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E-024 Antiplatelet therapy for primary prevention of thromboembolic complications prior to coiling-only endovascular aneurysm embolization. a meta-analysis
  1. M Almekhlafi1,
  2. A Alsultan1,
  3. A Kuczynski1,
  4. B Menon2,
  5. M Hill2,
  6. M Goyal3
  1. 1University of Calgary, Calgary, AB, Canada
  2. 2Clinical Neurosciences, University of Calgary, Calgary, AB, Canada
  3. 3Radiology, University of Calgary, Calgary, AB, Canada


Background Thromboembolic events are recognized complications of endovascular aneurysm coil embolization. The routine use of peri-procedural antiplatelet therapy is usually limited to patients undergoing stent or flow diverters placement. However, there is some evidence to suggest a protective effect of peri-procedural antiplatelet therapy even when stent placement is not anticipated. We performed a systematic review and meta-analysis to investigate the effects of routine use of antiplatelet therapy in the peri-procedural period for coiling-only aneurysm endovascular embolization.

Methods We conducted a systematic review and meta-analysis of clinical studies in English language published up to March 2018 in the MEDLINE and EMBASE databases. Searches were supplemented by scanning bibliographies of key articles. We included retrospective and prospective studies published in full and reported original data on symptomatic thromboembolic events (clinical ischemic stroke or TIA) in patients with unruptured aneurysms treated using coiling-only techniques (primary coiling or balloon-assisted) and received peri-procedural oral antiplatelet therapy (single, dual, or multiple). Studies reporting only on stent-assisted coiling or flow diverters were excluded. Two authors independently selected eligible studies and extracted data.

Results Out of 466 retrieved studies, we identified 14 eligible studies published between 2007 and 2017 and included 2431 patients. Only four studies had a prospective design. All studies were single center. There was one randomized trial that compared two antiplatelet regimens but did not include a control arm. The antiplatelet therapy regimen varied as some studies used single antiplatelet (ASA, clopidogrel, or prasugrel) while others used dual or multiple antiplatelet agents. Three studies had a control group which did not receive any antiplatelet therapy. In these studies, the pooled relative risk for symptomatic thromboembolic events in patients with versus without peri-procedural antiplatelet therapy was 0.33 (95% CI 0.17 to 0.92). We calculated the cumulative incidence (thromboembolic event rate at the end of the study) in all 14 studies. The overall incidence of symptomatic thromboembolic events in patients who did not receive any antiplatelet therapy was 11% (95% CI 4.3% to 17.7%), compared to 4.7% (95% CI 1.2% to 8.2%) in those on a single antiplatelet agent, and 2% (95% CI 1.0% to 3.0%) in patients on dual or multiple antiplatelet agents. Seven studies included data on the incidence of new lesions on diffusion-weighted imaging (DWI). In these studies, incidence of DWI lesions in patients on a single antiplatelet agent was 50.6% (95% CI 7.3% to 93.9%) compared to 43.9% (95% CI 25.9% to 61.9%) in patients on dual or multiple antiplatelet agents. There was no difference in the frequency of major hemorrhagic complications between the groups: control 1.8% (95% CI 0.2% to 3.5%), single antiplatelet 1.1% (95% CI 0.2% to 1.9%) and dual antiplatelet 1.5% (95% CI 0.7% to 2.4%).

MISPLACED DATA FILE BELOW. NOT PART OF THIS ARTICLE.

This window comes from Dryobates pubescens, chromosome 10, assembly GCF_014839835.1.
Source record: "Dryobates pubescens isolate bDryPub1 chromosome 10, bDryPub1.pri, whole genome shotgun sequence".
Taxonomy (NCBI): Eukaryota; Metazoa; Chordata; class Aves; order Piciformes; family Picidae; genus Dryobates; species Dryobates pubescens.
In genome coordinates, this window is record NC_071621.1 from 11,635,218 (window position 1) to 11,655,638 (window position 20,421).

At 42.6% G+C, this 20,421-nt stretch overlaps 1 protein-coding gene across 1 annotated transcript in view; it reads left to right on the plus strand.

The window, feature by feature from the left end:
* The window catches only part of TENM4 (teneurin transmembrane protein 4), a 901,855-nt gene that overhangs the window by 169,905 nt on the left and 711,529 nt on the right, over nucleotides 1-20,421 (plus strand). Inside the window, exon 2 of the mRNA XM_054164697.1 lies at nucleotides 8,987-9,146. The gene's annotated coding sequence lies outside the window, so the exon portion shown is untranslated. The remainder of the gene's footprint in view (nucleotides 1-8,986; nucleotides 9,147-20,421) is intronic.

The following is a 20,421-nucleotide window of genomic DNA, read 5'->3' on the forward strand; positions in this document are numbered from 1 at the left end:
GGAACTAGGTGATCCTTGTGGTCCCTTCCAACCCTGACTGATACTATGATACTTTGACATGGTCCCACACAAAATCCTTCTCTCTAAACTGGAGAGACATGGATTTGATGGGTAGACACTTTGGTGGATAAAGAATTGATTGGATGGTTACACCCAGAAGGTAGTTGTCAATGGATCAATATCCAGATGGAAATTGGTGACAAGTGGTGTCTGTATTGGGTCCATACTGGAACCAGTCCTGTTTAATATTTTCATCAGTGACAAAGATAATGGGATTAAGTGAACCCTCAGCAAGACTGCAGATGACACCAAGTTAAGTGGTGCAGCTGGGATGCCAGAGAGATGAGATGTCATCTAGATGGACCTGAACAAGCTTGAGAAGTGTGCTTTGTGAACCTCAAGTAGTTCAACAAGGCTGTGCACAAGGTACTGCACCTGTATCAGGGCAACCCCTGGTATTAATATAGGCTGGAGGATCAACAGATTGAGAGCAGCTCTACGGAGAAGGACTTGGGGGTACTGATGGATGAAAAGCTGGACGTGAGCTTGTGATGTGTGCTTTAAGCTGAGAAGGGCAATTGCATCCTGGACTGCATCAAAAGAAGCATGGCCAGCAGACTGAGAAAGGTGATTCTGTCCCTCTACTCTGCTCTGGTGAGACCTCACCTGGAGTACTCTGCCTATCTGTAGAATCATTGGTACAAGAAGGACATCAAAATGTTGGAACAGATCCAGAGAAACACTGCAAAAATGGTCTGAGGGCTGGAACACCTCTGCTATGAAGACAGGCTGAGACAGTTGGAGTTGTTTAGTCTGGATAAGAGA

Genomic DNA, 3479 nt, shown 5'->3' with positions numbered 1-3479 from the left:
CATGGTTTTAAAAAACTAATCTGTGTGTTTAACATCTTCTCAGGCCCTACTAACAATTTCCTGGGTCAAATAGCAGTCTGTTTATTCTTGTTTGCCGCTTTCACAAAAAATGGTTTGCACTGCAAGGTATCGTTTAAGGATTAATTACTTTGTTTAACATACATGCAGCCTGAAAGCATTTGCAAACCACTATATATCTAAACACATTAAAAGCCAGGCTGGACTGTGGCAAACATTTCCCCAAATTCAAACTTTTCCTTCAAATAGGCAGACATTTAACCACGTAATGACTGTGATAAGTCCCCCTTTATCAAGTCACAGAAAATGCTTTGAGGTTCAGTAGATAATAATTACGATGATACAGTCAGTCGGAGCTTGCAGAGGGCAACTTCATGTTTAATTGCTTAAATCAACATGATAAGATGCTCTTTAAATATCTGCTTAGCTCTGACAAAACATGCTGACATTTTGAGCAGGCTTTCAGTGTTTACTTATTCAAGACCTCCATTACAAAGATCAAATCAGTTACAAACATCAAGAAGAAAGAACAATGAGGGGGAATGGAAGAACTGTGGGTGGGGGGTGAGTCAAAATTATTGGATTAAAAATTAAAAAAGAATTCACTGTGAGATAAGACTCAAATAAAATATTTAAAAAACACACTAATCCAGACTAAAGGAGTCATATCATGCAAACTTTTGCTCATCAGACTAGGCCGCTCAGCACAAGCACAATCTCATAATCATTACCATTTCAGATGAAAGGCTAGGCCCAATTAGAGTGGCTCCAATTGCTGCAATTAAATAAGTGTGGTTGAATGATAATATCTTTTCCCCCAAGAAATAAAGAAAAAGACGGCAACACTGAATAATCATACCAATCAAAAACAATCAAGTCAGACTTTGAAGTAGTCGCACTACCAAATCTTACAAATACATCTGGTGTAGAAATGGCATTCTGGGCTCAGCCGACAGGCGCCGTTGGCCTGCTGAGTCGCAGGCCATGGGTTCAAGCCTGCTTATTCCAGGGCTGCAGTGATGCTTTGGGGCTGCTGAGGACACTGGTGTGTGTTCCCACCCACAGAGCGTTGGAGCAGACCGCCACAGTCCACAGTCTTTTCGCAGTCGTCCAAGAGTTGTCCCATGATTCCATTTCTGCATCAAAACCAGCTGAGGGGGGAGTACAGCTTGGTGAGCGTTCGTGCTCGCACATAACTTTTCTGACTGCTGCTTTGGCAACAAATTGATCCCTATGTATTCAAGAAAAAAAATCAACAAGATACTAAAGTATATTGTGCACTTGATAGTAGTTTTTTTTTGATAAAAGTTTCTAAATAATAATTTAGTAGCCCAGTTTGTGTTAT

Conclusion In electively-treated patients with unruptured brain aneurysms undergoing endovascular coiling-only embolization, available evidence suggests that peri-procedural primary prophylaxis with antiplatelet therapy is associated with lower symptomatic and DWI thromboembolic events. Routine use of this approach warrants further investigation in a randomized control setting.

Disclosures M. Almekhlafi: None. A. Alsultan: None. A. Kuczynski: None. B. Menon: None. M. Hill: None. M. Goyal: None.

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